Only bands with established followings are able to sell VIP packages, but the having “pre-sales” of tickets, experiences, merchandise, etc provides a predictable stream of revenue. If you have an audience you can provide something cool for (can you say “house party”?), please do it.
Types of Touring Expenses
Vehicle, Fuel, and Repair Costs
The most comfortable vehicles are going to have the lowest fuel economy, but they can also save you money on accommodations. You can predict your fuel costs by calculating how many miles you are going to go on your tour, plus 10% for incidental travel, divided by the number of miles per gallon your vehicle gets on average, times the average cost for fuel in the markets you are going to. For example, going from Boston to Hartford to New York back to Boston in a vehicle getting 20 miles per gallon at the fuel prices in these markets in the summer of 2019 would be calculated like this:
- Distance Travelled: 435 miles
- Plus 10%: 480 miles (435 miles + 45 miles)
- 20 Miles Per Gallon: 24 gallons (480 miles / 20 miles per gallon)
- Gas Prices: $2.70 in Boston, $2.82 in Hartford, $2.84 in New York – fuel up in Massachusetts! $64.80 (24 mpg * $2.70)
Food and Accommodation
Food – Always negotiate for the promoter or venue to feed you. You may get sick of cheap pizza with weird toppings but feeding your band will get expensive quickly on the road. Request healthy alternatives – Subway can be a god-send by week 2. Bring a cooler to store leftover food for eating later. It’s better than a gas station hot dog in more ways than one. You can keep this expense fairly low by preparing and getting creative. If you have a band bankroll prior to touring or guarantees you can budget for, establishing a “per diem” for each member of your touring party is standard.
Accommodation – Negotiating for a hotel room from promoters can be challenging for a new band when on tour, but it’s worth it. Some venues and promoters have relationships with local hotels or people willing to put up a cool, new band. Always be respectful when staying in someone’s home. You don’t want to create a reputation for not being a band someone would want in their house. Fellow bands are going to be great hosts, as will the fans you meet at your merch booth. Regardless, be prepared to deal with the bassist’s snoring. If you can’t sleep in your bus or van and use Planet Fitness or YMCA for their showers, try your best to predict how much you will be spending on hotels on your tour.
Sticks, strings, replacement pedals, and incidental repairs are inevitable on the road. Know where the music equipment shops in each market are and prepare to stock up what you can before you go. Otherwise, try to predict how much you’ll be spending on these incidentals while on the road.
If this is your first tour or two, don’t expect to take any crew on the road with you. Each mouth you have to feed, or that can say the wrong thing at the wrong time, is a mouth you would rather not have in the van sooner or later. But having someone else able to drive, make sure you sound great from behind the soundboard, able to double-check all your equipment has made it back in the van, and able to sell your merchandise can also be a real asset. If you are taking one or two people on the road with you to help, know how much you’re going to have to pay them and take them into account when predicting your other expenses.
Plan for the Effort It Takes to Make Going On Tour With Your Band Possible
Booking your own tour is a time-suck.
You will spend days cold-calling promoter after promoter and being told “no” every way possible, when you’re lucky. What’s worse are the number of promoters who sounded promising on the first call but then won’t return a call or email after. Booking a tour is one of the hardest things to do. Sometimes, the promoter will book your band if you put the whole night together for them! Now you’re on the phone cold-calling bands too!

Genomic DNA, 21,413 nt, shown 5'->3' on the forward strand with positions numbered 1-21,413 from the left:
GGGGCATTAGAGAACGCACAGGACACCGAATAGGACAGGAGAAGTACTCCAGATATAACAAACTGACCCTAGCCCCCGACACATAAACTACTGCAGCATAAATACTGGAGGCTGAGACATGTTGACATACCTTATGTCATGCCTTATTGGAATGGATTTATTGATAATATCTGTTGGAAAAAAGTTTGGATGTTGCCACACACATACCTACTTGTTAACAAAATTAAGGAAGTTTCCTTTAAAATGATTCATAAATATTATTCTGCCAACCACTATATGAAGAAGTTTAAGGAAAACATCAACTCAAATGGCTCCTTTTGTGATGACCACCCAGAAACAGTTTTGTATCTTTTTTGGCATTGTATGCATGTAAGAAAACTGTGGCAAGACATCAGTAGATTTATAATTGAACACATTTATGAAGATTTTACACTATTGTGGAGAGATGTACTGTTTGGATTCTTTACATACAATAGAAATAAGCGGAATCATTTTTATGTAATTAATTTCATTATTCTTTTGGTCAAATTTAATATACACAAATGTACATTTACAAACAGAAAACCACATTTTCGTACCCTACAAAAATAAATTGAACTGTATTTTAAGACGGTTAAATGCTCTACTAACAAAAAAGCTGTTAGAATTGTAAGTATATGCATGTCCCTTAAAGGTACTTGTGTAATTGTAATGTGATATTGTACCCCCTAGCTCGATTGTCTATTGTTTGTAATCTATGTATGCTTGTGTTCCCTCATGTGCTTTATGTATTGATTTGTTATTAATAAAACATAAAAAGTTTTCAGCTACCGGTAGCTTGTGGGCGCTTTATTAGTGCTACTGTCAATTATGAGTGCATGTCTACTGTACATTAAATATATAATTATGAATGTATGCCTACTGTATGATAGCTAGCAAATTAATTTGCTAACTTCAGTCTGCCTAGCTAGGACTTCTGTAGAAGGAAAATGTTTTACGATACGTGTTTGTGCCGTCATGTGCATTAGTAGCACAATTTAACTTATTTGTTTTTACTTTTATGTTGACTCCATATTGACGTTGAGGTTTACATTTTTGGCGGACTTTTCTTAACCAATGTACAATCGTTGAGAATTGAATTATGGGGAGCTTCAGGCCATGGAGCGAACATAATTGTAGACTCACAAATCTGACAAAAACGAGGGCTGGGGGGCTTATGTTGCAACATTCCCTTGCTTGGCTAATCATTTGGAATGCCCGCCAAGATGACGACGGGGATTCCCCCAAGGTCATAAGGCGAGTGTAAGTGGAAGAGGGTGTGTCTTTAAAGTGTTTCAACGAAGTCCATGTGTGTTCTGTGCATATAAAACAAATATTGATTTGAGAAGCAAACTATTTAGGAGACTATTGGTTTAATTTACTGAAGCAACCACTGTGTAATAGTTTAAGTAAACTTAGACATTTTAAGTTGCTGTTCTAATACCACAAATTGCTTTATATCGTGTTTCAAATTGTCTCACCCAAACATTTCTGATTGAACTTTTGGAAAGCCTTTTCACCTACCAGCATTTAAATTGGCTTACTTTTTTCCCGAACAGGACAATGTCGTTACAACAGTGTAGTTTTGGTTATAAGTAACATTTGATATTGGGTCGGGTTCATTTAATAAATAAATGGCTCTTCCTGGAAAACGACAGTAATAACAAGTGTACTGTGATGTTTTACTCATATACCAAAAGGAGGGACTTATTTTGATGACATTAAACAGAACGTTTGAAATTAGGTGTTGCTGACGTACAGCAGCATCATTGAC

There is an emotional toll putting all this work into booking a tour.
Take that into account before attempting it. There will be “low-hanging fruit”. There will be markets you already have relationships in and “tent pole” gigs that booked themselves before the thought of touring possibly occurred to you. Keep a map in front of you and be creative where you pitch. Ask for referrals everywhere you can.
The time you spend booking could be more productive doing other things to advance the interests of you band.
Keep in mind what you are sacrificing to make this tour happen.
Does Your Band Have the Right Cohesion and Relationships to Go On Tour?
Every band is a collection of personalities. Be wary as to whether the personalities in your band will be able to co-exist in a confined space for the duration of the tour. Will your band survive?
I know for a fact I’m not the only former bandmate to get a musical instrument thrown at his head on a stage in some remote city in the Midwest!
Some tours are great at discovering which band members just aren’t cut out for pursuing music as a career. But some tours end a band prematurely.
Have at least one conversation ahead of time as to what the “rules” are going to be. To keep some of the most hurtful conversations off the road make sure everyone is accountable to each other. Do this by making sure everyone has agreed to the same rules in advance.
I also recommend taking a moment before every performance to bond the band.
This should be both emotional and physical contact. A group huddle is great for this. It depreciates any bad mojo that might have been happening before getting on the stage and generally creates a team atmosphere that can carry the band for years past its lifetime without it.
Should You Go On Tour? YES!!!
The road is crucial for your band’s longtime survival. Being a touring entity also makes your band attractive to record labels, managers and (of course) booking agents. You need to develop an fanbase waiting for you in markets within a few hours of each other. Building this fanbase should be one of your highest priorities.
But make sure you have clearly defined goals for touring. Be prepared to lose money on your earliest tours. Be prepared for the effort it’s going to take to book your tours. And make sure you have the right personnel in the van to survive emotially while touring.
Touring is going to provide the stories you’ll remember for the rest of your life. When you’re ready, be sure to tour.